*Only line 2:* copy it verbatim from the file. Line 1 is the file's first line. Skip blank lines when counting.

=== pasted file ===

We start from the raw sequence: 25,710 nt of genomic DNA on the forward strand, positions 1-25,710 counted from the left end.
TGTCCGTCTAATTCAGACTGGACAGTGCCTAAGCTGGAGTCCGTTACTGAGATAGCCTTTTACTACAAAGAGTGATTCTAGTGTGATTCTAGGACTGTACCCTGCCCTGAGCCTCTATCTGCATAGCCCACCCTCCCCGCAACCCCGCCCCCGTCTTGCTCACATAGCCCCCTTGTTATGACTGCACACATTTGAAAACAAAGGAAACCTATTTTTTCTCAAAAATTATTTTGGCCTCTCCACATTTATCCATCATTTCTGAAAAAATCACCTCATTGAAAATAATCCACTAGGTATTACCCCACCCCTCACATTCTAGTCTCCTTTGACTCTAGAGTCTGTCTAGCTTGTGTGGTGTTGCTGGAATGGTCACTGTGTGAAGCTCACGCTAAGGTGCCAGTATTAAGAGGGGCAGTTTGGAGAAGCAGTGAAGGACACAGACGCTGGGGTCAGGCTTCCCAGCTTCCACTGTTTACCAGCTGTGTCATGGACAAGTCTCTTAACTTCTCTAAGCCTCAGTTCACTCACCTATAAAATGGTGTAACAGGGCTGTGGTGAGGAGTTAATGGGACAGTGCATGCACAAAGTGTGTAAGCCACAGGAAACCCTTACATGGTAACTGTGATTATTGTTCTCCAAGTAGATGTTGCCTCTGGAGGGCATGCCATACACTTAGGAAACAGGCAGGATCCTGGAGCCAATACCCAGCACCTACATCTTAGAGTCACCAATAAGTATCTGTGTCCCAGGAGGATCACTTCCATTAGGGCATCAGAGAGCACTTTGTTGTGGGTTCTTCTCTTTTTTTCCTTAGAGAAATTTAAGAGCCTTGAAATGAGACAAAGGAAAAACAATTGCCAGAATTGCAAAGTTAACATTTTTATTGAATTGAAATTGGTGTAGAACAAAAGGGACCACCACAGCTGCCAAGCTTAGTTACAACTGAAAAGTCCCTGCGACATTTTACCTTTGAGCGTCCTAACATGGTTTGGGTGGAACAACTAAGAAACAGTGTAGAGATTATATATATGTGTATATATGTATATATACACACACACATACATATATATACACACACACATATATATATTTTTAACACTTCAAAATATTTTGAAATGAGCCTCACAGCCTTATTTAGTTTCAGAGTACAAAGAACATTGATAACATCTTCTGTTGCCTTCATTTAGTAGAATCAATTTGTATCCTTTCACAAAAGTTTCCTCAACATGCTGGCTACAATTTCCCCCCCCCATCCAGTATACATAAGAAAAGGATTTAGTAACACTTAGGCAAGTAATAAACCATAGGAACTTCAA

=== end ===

TGTCCGTCTAATTCAGACTGGACAGTGCCTAAGCTGGAGTCCGTTACTGAGATAGCCTTTTACTACAAAGAGTGATTCTAGTGTGATTCTAGGACTGTACCCTGCCCTGAGCCTCTATCTGCATAGCCCACCCTCCCCGCAACCCCGCCCCCGTCTTGCTCACATAGCCCCCTTGTTATGACTGCACACATTTGAAAACAAAGGAAACCTATTTTTTCTCAAAAATTATTTTGGCCTCTCCACATTTATCCATCATTTCTGAAAAAATCACCTCATTGAAAATAATCCACTAGGTATTACCCCACCCCTCACATTCTAGTCTCCTTTGACTCTAGAGTCTGTCTAGCTTGTGTGGTGTTGCTGGAATGGTCACTGTGTGAAGCTCACGCTAAGGTGCCAGTATTAAGAGGGGCAGTTTGGAGAAGCAGTGAAGGACACAGACGCTGGGGTCAGGCTTCCCAGCTTCCACTGTTTACCAGCTGTGTCATGGACAAGTCTCTTAACTTCTCTAAGCCTCAGTTCACTCACCTATAAAATGGTGTAACAGGGCTGTGGTGAGGAGTTAATGGGACAGTGCATGCACAAAGTGTGTAAGCCACAGGAAACCCTTACATGGTAACTGTGATTATTGTTCTCCAAGTAGATGTTGCCTCTGGAGGGCATGCCATACACTTAGGAAACAGGCAGGATCCTGGAGCCAATACCCAGCACCTACATCTTAGAGTCACCAATAAGTATCTGTGTCCCAGGAGGATCACTTCCATTAGGGCATCAGAGAGCACTTTGTTGTGGGTTCTTCTCTTTTTTTCCTTAGAGAAATTTAAGAGCCTTGAAATGAGACAAAGGAAAAACAATTGCCAGAATTGCAAAGTTAACATTTTTATTGAATTGAAATTGGTGTAGAACAAAAGGGACCACCACAGCTGCCAAGCTTAGTTACAACTGAAAAGTCCCTGCGACATTTTACCTTTGAGCGTCCTAACATGGTTTGGGTGGAACAACTAAGAAACAGTGTAGAGATTATATATATGTGTATATATGTATATATACACACACACATACATATATATACACACACACATATATATATTTTTAACACTTCAAAATATTTTGAAATGAGCCTCACAGCCTTATTTAGTTTCAGAGTACAAAGAACATTGATAACATCTTCTGTTGCCTTCATTTAGTAGAATCAATTTGTATCCTTTCACAAAAGTTTCCTCAACATGCTGGCTACAATTTCCCCCCCCCATCCAGTATACATAAGAAAAGGATTTAGTAACACTTAGGCAAGTAATAAACCATAGGAACTTCAA